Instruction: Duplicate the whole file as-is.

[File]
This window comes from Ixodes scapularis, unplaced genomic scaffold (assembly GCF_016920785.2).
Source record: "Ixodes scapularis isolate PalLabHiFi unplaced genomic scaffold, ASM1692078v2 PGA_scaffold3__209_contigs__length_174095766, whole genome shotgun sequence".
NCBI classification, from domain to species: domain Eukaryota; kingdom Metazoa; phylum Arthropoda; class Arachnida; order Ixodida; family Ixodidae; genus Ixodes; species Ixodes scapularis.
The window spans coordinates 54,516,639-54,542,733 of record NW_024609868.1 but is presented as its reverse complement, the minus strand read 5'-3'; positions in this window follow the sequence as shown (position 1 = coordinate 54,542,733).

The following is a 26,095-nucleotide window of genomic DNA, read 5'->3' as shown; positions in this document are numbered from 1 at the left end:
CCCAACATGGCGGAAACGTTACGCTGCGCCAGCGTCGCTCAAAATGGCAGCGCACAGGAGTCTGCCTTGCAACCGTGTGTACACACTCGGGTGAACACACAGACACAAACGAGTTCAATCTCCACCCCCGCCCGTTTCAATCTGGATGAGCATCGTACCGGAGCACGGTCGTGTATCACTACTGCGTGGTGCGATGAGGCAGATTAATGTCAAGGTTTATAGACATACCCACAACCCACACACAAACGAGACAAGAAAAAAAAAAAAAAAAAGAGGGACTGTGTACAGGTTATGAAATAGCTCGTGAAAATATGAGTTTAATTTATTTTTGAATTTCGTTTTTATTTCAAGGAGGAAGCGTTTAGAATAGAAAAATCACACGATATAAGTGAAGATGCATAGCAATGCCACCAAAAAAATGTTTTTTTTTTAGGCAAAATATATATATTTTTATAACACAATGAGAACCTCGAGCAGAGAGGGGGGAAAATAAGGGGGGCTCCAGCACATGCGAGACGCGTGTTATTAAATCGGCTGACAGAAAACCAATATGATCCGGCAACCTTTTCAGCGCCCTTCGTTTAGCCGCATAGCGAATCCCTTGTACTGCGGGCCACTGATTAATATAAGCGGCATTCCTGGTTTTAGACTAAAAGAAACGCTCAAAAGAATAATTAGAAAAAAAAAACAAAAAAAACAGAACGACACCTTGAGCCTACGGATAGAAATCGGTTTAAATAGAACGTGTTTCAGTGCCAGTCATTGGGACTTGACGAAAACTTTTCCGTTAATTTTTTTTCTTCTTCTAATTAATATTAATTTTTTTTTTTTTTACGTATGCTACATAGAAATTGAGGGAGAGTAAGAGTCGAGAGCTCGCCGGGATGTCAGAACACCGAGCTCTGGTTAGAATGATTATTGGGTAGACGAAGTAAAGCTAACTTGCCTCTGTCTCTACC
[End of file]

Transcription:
This window comes from Ixodes scapularis, unplaced genomic scaffold (assembly GCF_016920785.2).
Source record: "Ixodes scapularis isolate PalLabHiFi unplaced genomic scaffold, ASM1692078v2 PGA_scaffold3__209_contigs__length_174095766, whole genome shotgun sequence".
NCBI classification, from domain to species: domain Eukaryota; kingdom Metazoa; phylum Arthropoda; class Arachnida; order Ixodida; family Ixodidae; genus Ixodes; species Ixodes scapularis.
The window spans coordinates 54,516,639-54,542,733 of record NW_024609868.1 but is presented as its reverse complement, the minus strand read 5'-3'; positions in this window follow the sequence as shown (position 1 = coordinate 54,542,733).

The following is a 26,095-nucleotide window of genomic DNA, read 5'->3' as shown; positions in this document are numbered from 1 at the left end:
CCCAACATGGCGGAAACGTTACGCTGCGCCAGCGTCGCTCAAAATGGCAGCGCACAGGAGTCTGCCTTGCAACCGTGTGTACACACTCGGGTGAACACACAGACACAAACGAGTTCAATCTCCACCCCCGCCCGTTTCAATCTGGATGAGCATCGTACCGGAGCACGGTCGTGTATCACTACTGCGTGGTGCGATGAGGCAGATTAATGTCAAGGTTTATAGACATACCCACAACCCACACACAAACGAGACAAGAAAAAAAAAAAAAAAAAGAGGGACTGTGTACAGGTTATGAAATAGCTCGTGAAAATATGAGTTTAATTTATTTTTGAATTTCGTTTTTATTTCAAGGAGGAAGCGTTTAGAATAGAAAAATCACACGATATAAGTGAAGATGCATAGCAATGCCACCAAAAAAATGTTTTTTTTTTAGGCAAAATATATATATTTTTATAACACAATGAGAACCTCGAGCAGAGAGGGGGGAAAATAAGGGGGGCTCCAGCACATGCGAGACGCGTGTTATTAAATCGGCTGACAGAAAACCAATATGATCCGGCAACCTTTTCAGCGCCCTTCGTTTAGCCGCATAGCGAATCCCTTGTACTGCGGGCCACTGATTAATATAAGCGGCATTCCTGGTTTTAGACTAAAAGAAACGCTCAAAAGAATAATTAGAAAAAAAAAACAAAAAAAACAGAACGACACCTTGAGCCTACGGATAGAAATCGGTTTAAATAGAACGTGTTTCAGTGCCAGTCATTGGGACTTGACGAAAACTTTTCCGTTAATTTTTTTTCTTCTTCTAATTAATATTAATTTTTTTTTTTTTTACGTATGCTACATAGAAATTGAGGGAGAGTAAGAGTCGAGAGCTCGCCGGGATGTCAGAACACCGAGCTCTGGTTAGAATGATTATTGGGTAGACGAAGTAAAGCTAACTTGCCTCTGTCTCTACC